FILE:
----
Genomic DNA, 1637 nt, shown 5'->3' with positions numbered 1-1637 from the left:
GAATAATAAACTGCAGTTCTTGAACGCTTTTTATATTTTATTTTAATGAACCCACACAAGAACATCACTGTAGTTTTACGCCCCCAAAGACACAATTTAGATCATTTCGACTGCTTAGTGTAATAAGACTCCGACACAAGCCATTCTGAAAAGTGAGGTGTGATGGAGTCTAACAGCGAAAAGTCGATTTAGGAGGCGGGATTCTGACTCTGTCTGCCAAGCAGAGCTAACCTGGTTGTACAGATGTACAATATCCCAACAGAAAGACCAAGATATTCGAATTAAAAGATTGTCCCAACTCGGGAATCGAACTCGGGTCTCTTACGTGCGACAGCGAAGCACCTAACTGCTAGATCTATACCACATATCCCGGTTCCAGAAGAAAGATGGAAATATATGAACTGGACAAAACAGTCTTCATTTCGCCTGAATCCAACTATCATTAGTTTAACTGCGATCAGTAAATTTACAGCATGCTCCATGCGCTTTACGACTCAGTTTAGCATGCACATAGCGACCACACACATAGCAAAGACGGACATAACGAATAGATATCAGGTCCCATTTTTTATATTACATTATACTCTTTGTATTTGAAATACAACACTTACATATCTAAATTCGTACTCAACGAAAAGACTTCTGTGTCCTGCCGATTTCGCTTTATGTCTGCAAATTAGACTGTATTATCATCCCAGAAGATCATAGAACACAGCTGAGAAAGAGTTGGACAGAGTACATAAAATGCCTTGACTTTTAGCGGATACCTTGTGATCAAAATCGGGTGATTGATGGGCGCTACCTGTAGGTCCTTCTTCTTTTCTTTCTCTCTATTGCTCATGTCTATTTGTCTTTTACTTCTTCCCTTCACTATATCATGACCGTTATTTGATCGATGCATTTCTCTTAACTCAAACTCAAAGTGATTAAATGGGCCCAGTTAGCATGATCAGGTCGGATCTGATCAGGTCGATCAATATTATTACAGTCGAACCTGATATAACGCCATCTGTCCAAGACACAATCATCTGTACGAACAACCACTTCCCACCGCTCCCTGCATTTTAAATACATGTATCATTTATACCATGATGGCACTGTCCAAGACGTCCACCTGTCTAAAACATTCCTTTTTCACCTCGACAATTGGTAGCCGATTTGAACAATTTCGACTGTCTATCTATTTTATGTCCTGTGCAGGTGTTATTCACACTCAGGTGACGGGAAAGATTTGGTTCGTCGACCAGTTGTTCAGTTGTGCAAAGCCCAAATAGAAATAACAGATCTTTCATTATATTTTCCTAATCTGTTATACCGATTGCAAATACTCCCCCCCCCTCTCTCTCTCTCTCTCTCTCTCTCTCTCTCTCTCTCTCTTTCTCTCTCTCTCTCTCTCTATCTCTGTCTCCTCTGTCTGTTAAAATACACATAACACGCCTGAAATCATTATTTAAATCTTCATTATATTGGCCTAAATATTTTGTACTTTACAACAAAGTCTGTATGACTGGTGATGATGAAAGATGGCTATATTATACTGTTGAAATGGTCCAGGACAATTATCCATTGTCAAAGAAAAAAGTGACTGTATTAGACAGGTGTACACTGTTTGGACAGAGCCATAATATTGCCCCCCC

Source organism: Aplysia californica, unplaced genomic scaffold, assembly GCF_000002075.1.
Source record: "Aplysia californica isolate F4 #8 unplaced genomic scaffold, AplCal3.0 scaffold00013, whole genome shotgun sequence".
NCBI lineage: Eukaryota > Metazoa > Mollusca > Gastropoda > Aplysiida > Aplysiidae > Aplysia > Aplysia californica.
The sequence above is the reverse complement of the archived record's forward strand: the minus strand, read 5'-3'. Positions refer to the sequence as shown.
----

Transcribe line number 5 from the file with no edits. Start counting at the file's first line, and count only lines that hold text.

NCBI lineage: Eukaryota > Metazoa > Mollusca > Gastropoda > Aplysiida > Aplysiidae > Aplysia > Aplysia californica.